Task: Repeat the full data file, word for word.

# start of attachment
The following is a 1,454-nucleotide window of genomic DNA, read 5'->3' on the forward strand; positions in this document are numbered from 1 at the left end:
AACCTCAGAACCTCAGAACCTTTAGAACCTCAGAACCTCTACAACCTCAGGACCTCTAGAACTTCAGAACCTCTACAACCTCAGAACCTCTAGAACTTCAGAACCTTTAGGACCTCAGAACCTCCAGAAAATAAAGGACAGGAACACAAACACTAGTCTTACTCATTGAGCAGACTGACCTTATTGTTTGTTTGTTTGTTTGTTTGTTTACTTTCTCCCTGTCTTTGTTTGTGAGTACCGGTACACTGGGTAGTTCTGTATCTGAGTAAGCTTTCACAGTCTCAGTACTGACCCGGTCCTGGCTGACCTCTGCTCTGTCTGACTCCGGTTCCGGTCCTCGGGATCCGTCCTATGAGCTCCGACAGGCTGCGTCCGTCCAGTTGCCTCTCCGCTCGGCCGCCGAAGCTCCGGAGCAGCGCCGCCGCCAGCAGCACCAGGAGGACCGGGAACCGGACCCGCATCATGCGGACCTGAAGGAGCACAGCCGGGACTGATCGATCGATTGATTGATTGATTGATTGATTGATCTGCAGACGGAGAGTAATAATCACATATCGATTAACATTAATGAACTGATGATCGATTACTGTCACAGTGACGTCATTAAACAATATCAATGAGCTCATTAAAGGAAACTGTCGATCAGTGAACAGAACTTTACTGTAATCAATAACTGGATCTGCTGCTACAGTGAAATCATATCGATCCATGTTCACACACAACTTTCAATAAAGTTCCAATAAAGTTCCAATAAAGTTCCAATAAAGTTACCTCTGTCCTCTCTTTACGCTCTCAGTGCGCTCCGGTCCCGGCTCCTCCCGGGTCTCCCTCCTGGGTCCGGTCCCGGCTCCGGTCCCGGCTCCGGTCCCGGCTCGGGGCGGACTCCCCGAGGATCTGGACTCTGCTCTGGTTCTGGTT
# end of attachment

The following is a 1,454-nucleotide window of genomic DNA, read 5'->3' on the forward strand; positions in this document are numbered from 1 at the left end:
AACCTCAGAACCTCAGAACCTTTAGAACCTCAGAACCTCTACAACCTCAGGACCTCTAGAACTTCAGAACCTCTACAACCTCAGAACCTCTAGAACTTCAGAACCTTTAGGACCTCAGAACCTCCAGAAAATAAAGGACAGGAACACAAACACTAGTCTTACTCATTGAGCAGACTGACCTTATTGTTTGTTTGTTTGTTTGTTTGTTTACTTTCTCCCTGTCTTTGTTTGTGAGTACCGGTACACTGGGTAGTTCTGTATCTGAGTAAGCTTTCACAGTCTCAGTACTGACCCGGTCCTGGCTGACCTCTGCTCTGTCTGACTCCGGTTCCGGTCCTCGGGATCCGTCCTATGAGCTCCGACAGGCTGCGTCCGTCCAGTTGCCTCTCCGCTCGGCCGCCGAAGCTCCGGAGCAGCGCCGCCGCCAGCAGCACCAGGAGGACCGGGAACCGGACCCGCATCATGCGGACCTGAAGGAGCACAGCCGGGACTGATCGATCGATTGATTGATTGATTGATTGATTGATCTGCAGACGGAGAGTAATAATCACATATCGATTAACATTAATGAACTGATGATCGATTACTGTCACAGTGACGTCATTAAACAATATCAATGAGCTCATTAAAGGAAACTGTCGATCAGTGAACAGAACTTTACTGTAATCAATAACTGGATCTGCTGCTACAGTGAAATCATATCGATCCATGTTCACACACAACTTTCAATAAAGTTCCAATAAAGTTCCAATAAAGTTCCAATAAAGTTACCTCTGTCCTCTCTTTACGCTCTCAGTGCGCTCCGGTCCCGGCTCCTCCCGGGTCTCCCTCCTGGGTCCGGTCCCGGCTCCGGTCCCGGCTCCGGTCCCGGCTCGGGGCGGACTCCCCGAGGATCTGGACTCTGCTCTGGTTCTGGTT